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Scientists, African American Clergy Join Forces For Trial Recruitment

Sidebar: Information for researchers who want to work with the African American community to promote health HIGH PAYOFF: Rev. Frank Tucker advises researchers who want to work with churches to "invest in the infrastructure of the church." CENTRAL LOCATION: Medical researcher Keith Norris notes that outreach to churches enables scientists to "reach a fairly broad audience." Today, many clinical researchers are in a bind. On one hand, the National Institutes of Health and other granting agencie

Kathryn Brown

Sidebar: Information for researchers who want to work with the African American community to promote health


HIGH PAYOFF: Rev. Frank Tucker advises researchers who want to work with churches to "invest in the infrastructure of the church."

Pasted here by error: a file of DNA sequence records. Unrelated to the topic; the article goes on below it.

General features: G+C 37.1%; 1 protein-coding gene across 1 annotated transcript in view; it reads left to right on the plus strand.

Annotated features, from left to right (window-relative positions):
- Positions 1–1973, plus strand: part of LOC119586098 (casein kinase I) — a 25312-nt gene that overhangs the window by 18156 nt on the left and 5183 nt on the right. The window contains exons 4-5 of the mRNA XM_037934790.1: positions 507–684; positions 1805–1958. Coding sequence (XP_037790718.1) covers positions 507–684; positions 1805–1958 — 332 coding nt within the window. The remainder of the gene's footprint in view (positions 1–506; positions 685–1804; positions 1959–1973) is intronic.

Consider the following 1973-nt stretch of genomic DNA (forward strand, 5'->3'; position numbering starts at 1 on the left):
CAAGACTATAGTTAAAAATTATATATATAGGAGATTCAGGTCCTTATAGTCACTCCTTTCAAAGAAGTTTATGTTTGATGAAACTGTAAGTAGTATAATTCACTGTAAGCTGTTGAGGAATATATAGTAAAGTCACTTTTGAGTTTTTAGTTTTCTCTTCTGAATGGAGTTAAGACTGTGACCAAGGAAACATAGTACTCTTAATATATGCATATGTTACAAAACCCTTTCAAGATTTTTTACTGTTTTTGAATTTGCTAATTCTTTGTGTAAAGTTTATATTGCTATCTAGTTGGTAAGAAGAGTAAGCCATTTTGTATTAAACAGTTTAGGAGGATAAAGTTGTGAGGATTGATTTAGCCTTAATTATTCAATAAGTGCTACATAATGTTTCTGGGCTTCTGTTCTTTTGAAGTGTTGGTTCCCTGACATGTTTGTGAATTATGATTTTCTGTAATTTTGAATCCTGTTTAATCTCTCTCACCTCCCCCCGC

CENTRAL LOCATION: Medical researcher Keith Norris notes that outreach to churches enables scientists to "reach a fairly broad audience."
Today, many clinical researchers are in a bind. On one hand, the National Institutes of Health and other granting agencies require them to include minorities in clinical trials that study disease therapies or prevention. On the other hand, recruiting African Americans and other minorities typically means doing expensive, time-consuming community outreach. To meet the challenge, some researchers are enlisting a valuable source of help: the church.

For more than 20 years, health organizations and clergy have worked together to educate churchgoers about basic nutrition and disease prevention. In much the same way,...

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